I’m late with my post this morning. Call it what you will, but it seems like a case of January blahs, plain and simple to me. I know other colleagues and friends feel the same way.
What do you do? You're desperate to write, but nothing comes to you. Everything’s in the background, roiling around in your head. But it's mixed with anxiety, the knowledge that there are so many chores to take care of in the house and the garden.
The best way to describe mine is she seems like a prodding influence at my elbow, constantly coming up with ideas and inspiration. I think my muse hates house work, laundry tasks and pesky garden bugs as much as I do. But unlike me, she isn't committed to engaging in any of them. Anything not satisfactory and my muse just disappears. It's not a pleasant thing. I'm so dependent on her that there's a hollow feeling of loss when she's gone, even though I know it's a temporary thing.
So what do you do when your muse drops out?
- Minimize the tragedy. When the time is right she’ll be back.
- Stop staring at your computer and tormenting yourself.
- Go do something else. If you can't think of anything, you've more troubles than a missing muse. You might be missing out on life itself.
- Start observing and appreciating everything around you. Often, just doing this will bring writing inspiration. Ask any poet.
- Think about your interactions with families and friends, past, and present. Those are usually meaty material for writing.
The need for light
I crave sun. I need light. I don't want to take my Vitamin D tablets. They just make me think all over again of the light deprivation. My Pollyanna person reminds me in her prissy way that I have so much to be grateful for. That is so true.
Seasonal Affective Disorder (SAD) is felt by so many each year. You can have all the good intentions in the world...and use all your willpower to keep smiling, but it’s not easy.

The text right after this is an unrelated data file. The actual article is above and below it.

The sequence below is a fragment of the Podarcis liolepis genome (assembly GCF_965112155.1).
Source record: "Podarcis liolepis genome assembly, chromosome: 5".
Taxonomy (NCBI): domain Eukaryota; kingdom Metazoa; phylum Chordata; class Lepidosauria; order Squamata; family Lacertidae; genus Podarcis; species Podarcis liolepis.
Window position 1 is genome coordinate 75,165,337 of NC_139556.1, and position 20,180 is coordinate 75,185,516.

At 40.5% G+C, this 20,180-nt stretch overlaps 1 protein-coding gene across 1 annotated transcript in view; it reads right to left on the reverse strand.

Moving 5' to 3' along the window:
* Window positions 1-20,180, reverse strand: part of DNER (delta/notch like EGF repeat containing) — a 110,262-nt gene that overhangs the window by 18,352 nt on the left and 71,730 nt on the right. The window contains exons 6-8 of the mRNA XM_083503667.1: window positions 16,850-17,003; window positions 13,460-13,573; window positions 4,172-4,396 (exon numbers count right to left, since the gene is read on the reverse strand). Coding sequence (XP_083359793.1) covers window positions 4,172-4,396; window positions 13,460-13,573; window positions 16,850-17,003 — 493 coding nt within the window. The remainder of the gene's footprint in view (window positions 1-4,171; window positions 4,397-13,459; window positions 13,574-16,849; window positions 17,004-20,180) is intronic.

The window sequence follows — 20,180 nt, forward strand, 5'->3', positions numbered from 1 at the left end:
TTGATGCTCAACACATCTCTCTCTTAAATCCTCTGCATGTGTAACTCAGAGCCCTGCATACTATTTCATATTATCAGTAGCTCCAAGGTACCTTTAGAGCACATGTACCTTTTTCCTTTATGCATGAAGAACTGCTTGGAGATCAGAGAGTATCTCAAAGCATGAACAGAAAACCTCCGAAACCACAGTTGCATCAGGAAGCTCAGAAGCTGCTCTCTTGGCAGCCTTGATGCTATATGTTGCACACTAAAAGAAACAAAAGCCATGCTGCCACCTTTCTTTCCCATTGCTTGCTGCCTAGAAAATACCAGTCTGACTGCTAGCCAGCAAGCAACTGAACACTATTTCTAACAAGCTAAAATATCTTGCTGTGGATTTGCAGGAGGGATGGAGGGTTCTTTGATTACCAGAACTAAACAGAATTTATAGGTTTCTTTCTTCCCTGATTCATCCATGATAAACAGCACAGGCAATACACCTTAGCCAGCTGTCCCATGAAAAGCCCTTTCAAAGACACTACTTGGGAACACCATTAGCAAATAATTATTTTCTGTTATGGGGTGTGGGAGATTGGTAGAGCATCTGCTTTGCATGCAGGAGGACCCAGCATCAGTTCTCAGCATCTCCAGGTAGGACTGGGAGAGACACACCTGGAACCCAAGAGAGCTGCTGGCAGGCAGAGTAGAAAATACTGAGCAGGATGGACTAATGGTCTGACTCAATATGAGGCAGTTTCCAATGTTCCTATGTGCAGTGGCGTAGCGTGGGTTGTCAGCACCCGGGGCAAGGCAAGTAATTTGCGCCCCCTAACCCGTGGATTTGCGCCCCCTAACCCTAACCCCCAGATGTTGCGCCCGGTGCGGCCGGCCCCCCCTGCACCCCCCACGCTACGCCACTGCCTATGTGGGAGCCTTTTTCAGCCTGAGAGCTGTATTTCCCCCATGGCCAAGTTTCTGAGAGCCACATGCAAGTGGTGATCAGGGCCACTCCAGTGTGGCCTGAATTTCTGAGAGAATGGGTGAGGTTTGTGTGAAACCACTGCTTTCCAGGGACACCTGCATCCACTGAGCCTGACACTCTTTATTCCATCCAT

How do you know if you have SAD?
- You feel physically and mentally tired every day. You feel like hibernating, but, unlike a bear, you still have your daily work to do. You're just exhausted.
- It's hard to maintain interest in keeping up with friends and things that normally interest you.
- Laughter seems to leave, and just like this post today, it's much more difficult to write or make decisions.
- Suddenly you have all kinds of joint pains and seem to be a flu target. (If you're savvy you’ll at least wash your hands when you've been out in public).
- Your emotions swing from sad to irritable, for no particular reason. But underlying it all is a feeling of heaviness that's not usually present.
Ways to bring some light!
Less extreme is to buy a SAD light, of which there are many on the market.
Moving on, let your friends and family know you're having some coping challenges, but you know you'll feel better when the days get longer! I've told my muse - and she was busy on another call, but I'm sure she’ll be back soon.
Oh yes,and when all else fails, listen to George!
Thanks for reading!